Even then, National's preference for selling all of the Government's shareholding in a particular venture still meant awarding large parcels of the likes of Contact Energy to "strategic" or "cornerstone" institutional buyers to ensure the enterprise's management did not lose focus and direction.
But that left powerless the so-called mum and dad investors wooed by National to make such sales more politically palatable.
With National trotting out the mum and dad investors line again, the big question on which any fresh debate about privatisation may hinge is the degree to which those small investors cut and run once the share price increases, leaving the big boys to pick up their scrip and with it control of the company.
It is not clear whether National had been planning to make a broad statement on privatisation policy in the run-up to next year's election; whether it intended to flag particular state assets or companies that might be put up for sale; and whether it would state what form such sales might take.
Mr English's remarks about Kiwibank have now left the party little option but to be anything other than upfront and detailed about its privatisation plans.
The onus is now on National to set some parameters about which state assets might go on the block, if only in part.
After the debacle over the listing of potential mining sites in national parks, however, the Prime Minister may be wary of offering easy targets for opponents by being too specific about National's plans.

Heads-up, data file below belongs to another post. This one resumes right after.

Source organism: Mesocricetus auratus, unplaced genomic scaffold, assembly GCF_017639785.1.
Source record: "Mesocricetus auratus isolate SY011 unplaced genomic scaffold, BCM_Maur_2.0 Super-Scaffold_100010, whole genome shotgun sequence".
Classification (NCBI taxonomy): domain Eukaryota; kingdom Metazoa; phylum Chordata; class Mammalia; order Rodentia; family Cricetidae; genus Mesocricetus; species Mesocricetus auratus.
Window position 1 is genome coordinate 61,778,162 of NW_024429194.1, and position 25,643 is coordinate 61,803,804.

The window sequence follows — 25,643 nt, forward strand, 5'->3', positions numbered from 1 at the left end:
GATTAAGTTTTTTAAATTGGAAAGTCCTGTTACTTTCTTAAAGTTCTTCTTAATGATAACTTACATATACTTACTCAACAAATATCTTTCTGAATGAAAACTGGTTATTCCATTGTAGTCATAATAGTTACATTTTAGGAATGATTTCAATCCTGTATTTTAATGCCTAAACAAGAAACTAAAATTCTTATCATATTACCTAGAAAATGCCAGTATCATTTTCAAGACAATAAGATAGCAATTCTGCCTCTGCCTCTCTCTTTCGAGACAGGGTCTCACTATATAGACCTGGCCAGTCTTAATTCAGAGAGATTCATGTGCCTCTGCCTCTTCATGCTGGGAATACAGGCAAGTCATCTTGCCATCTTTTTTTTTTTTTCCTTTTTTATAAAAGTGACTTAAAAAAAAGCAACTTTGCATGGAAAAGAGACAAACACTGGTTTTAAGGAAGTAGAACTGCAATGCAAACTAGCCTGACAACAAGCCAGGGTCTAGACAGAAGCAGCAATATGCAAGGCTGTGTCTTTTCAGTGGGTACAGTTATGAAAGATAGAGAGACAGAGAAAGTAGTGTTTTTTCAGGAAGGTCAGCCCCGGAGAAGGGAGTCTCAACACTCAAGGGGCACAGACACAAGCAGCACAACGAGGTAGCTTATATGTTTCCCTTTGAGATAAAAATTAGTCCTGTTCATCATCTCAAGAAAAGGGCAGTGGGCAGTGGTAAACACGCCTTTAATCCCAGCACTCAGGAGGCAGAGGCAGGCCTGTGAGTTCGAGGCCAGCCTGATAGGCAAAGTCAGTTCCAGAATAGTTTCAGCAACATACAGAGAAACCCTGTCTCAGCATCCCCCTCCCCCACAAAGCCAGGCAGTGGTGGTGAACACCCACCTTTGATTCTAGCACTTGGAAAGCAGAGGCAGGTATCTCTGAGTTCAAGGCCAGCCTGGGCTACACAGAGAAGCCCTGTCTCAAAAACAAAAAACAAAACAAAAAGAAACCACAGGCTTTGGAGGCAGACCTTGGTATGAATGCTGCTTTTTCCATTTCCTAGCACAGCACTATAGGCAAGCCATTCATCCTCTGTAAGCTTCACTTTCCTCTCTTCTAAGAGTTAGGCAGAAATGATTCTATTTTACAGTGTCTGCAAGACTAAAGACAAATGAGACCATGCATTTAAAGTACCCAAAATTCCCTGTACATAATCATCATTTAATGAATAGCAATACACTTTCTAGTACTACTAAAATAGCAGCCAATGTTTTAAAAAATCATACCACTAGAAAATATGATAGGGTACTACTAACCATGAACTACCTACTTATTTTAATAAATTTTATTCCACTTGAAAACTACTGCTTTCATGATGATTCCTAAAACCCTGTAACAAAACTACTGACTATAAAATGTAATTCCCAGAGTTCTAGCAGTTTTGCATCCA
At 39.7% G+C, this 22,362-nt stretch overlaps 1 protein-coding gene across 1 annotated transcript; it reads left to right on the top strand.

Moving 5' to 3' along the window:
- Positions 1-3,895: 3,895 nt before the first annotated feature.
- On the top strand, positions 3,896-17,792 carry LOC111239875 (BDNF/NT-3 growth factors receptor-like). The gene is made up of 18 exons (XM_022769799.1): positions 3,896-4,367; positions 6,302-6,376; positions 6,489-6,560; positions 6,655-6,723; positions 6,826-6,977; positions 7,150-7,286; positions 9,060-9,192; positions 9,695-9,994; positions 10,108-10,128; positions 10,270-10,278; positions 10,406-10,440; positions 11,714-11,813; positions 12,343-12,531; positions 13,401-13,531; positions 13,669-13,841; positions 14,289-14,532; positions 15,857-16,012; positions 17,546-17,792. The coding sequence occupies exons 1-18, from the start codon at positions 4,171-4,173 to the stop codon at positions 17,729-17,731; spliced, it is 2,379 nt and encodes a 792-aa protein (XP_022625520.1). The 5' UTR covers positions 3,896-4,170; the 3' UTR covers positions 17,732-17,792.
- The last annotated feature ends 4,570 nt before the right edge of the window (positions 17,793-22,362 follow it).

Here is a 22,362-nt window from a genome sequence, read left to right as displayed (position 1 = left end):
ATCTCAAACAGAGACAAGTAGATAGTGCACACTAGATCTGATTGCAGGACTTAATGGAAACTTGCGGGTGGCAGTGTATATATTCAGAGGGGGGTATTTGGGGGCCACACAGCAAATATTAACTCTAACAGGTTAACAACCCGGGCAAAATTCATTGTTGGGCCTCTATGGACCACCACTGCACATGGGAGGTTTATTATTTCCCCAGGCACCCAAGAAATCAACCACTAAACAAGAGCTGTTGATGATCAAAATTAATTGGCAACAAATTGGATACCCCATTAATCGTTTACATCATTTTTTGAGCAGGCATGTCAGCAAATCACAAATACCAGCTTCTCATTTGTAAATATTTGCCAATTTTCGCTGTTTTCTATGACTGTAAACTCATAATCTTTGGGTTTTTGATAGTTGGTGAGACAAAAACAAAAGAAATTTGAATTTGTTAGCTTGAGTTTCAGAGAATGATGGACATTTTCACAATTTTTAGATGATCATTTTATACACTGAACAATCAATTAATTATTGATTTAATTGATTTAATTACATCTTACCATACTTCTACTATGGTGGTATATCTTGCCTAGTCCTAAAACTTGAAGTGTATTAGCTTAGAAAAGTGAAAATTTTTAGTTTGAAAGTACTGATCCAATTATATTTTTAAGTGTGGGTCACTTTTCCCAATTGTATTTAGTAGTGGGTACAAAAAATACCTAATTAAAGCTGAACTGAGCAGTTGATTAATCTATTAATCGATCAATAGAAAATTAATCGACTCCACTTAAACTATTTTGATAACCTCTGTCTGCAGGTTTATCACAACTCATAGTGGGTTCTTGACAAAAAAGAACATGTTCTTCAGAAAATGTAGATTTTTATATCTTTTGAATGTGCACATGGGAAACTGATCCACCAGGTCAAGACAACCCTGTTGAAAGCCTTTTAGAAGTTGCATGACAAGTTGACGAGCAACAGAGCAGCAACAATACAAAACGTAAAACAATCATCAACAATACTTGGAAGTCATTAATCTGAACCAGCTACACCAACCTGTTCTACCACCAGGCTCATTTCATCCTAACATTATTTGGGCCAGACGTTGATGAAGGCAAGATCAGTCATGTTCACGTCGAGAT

At his weekly press conference on Monday, John Key was even suggesting it should not be assumed the moratorium on sales would be lifted.
That sounded more like an attempt to shut down the privatisation debate before it could get serious legs.
And the more the week went on, the tighter the lid came down, especially during question-time in Parliament.
If National wants to reactivate a privatisation agenda - and it seems unsure about that - it has to be honest about its motives.
Is it because the party inherently believes the private sector is better at running businesses than the State? Is it because it wants to use the revenue to cut Government debt? Is it because new and solid investment vehicles are needed for savers?
To win the argument, National needs to reframe the debate and push ideology well into the background.
Rather than treating all state companies as candidates for auction lock, stock and barrel, National needs to take a more practical, if not pragmatic approach.
If, like Kiwibank, something works, the priority should be on finding ways to make it work even better regardless of whether that is done with or without private capital.
It is hardly going to be an election winner, but an innovative privatisation policy could be sold to many voters, even if many others would still find it anathema.
But that is not going to happen if National continues to creep around the subject, treating it like a sore bear in hibernation, which, if awoken, might well run amok.
- John Armstrong is political correspondent for The New Zealand Herald